Grading for CSAT English test will lose its curveEducation authorities announced Thursday they will adopt an absolute grading system for the English section of the annual College Scholastic Ability Test (CSAT) from 2017, ditching the relative grading system for the first time in the test’s 20-year history.
The announcement on Christmas Day comes a week after the Ministry of Education said the government wants to “intensively control” households’ expenditures on English and math education, the two subjects most fervently studied in private hagwon, or cram schools.
Last week, the ministry said it may prohibit English kindergartens in Korea from hiring foreign instructors. These special kindergartens have capitalized on the craze for learning English and charge much more than regular Korean-language kindergartens.
“Many people have pointed out that [the current grading system] has unnecessarily pressured students and induced them to rely on private education in order to prepare themselves for the English questions on the CSAT,” said Kim Do-wan, an official with the Education Ministry.
“[We’ve also discovered] a threshold in evenly developing one’s English skills in writing, reading, listening and speaking,” Kim said.
Kim also said cram schools’ English classes disproportionately concentrate on skills to solve CSAT questions rather than genuinely boosting linguistic abilities.
The absolute grading system is intended to minimize “meaningless competition” among students, authorities said, and “normalize school English education” by having teachers place more emphasis on improving students’ communication skills.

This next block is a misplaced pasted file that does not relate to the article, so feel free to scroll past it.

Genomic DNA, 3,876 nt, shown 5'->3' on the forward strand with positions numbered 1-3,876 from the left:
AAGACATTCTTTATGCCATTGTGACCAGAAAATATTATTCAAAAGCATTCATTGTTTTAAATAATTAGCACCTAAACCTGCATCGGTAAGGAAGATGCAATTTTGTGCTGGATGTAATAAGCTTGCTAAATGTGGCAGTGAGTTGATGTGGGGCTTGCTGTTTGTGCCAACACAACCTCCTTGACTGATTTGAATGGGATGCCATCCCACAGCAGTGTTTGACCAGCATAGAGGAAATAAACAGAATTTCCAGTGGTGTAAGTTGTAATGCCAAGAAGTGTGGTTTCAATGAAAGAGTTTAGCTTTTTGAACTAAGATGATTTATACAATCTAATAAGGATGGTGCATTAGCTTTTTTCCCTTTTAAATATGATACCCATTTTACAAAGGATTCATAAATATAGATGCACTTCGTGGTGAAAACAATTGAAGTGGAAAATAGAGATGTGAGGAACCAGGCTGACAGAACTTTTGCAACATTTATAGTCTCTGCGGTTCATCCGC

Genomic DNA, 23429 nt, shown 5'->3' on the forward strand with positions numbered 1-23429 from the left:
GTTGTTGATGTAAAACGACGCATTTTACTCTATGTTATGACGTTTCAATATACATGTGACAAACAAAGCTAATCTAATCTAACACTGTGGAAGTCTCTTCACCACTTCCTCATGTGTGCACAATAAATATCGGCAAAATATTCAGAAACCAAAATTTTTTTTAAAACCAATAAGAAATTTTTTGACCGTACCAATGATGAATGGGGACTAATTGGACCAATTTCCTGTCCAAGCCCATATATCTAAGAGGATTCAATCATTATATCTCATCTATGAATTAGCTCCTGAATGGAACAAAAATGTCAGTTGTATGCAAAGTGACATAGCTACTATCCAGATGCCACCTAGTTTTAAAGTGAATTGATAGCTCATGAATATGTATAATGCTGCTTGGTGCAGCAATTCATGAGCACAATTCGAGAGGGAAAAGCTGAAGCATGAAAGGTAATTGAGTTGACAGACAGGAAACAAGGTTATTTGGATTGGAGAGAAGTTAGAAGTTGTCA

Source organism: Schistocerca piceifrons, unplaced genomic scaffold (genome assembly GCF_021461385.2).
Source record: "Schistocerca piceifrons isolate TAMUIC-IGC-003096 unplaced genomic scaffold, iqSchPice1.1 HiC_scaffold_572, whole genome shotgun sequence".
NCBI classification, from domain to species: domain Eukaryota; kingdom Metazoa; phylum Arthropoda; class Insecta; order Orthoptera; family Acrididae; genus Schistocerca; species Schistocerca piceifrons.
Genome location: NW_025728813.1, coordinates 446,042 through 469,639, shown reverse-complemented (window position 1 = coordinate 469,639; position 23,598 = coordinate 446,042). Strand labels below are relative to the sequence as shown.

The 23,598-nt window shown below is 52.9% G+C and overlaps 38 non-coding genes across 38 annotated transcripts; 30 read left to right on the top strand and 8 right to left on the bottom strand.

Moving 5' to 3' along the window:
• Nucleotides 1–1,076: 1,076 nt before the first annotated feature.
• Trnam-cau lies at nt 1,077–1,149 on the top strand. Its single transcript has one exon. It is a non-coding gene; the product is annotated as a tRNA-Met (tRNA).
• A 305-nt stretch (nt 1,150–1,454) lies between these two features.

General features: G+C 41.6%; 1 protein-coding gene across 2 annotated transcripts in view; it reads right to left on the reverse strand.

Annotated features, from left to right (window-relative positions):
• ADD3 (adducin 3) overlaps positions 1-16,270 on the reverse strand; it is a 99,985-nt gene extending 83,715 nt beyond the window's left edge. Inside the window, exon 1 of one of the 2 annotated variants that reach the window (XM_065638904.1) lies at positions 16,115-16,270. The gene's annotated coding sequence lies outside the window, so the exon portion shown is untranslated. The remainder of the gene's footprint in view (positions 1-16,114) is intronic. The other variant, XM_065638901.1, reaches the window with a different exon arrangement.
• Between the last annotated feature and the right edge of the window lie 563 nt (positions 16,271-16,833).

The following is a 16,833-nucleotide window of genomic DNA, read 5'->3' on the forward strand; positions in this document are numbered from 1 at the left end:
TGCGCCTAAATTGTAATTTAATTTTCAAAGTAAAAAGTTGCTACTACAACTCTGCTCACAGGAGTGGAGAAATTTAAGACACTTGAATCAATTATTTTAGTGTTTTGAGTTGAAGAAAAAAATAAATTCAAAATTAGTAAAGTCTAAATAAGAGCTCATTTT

The new grading system will apply to CSAT test-takers in 2017, students who are currently ninth graders.
Up until then, the English portion of the CSAT will maintain its relative grading system in which students are divided into nine groups depending on their scores.
The test is graded on a bell curve and each group has a set number of students, making competition to get into the first and second group particularly steep. Colleges pay attention to which group the student falls into instead of the raw score.
In the absolute grading system, the students will also be divided into groups. But an unlimited number of students can be in any of the groups, including the top. Authorities said they have yet to decide on the precise number of groups, but are considering four, five or nine.
The ministry also said it has not specifically decided how it is going to classify test-takers into each group, but that it’s mulling two options: to set a cut-off score for each group before the test, or have “pundits analyze the test afterwards” and decide which numeric standards to use.
Details on who the “pundits” will be were not offered Thursday. Further announcements on the number of questions on the English CSAT as well as the total test time under the new grading system will follow, authorities said.
As to concerns that the absolute grading system will prompt universities to rely more on their own English exams for writing and speaking in their admissions procedures, the Education Ministry’s Kim implied that the government will try to minimize that possibility by offering financial incentives to universities that don’t.
Kim further hinted that the Education Ministry will come up with ways to encourage local universities to select admissions based on high school grades.
In regards to how the decision for the English portion of the CSAT might affect other sections, the ministry said it will “make it easier” for students to prepare for the test at school, not in cram schools.
November’s CSAT was one of the easiest yet, as the number of students who received perfect scores on the Math B and English sections was the highest ever.
BY LEE SUNG-EUN [email@example.com]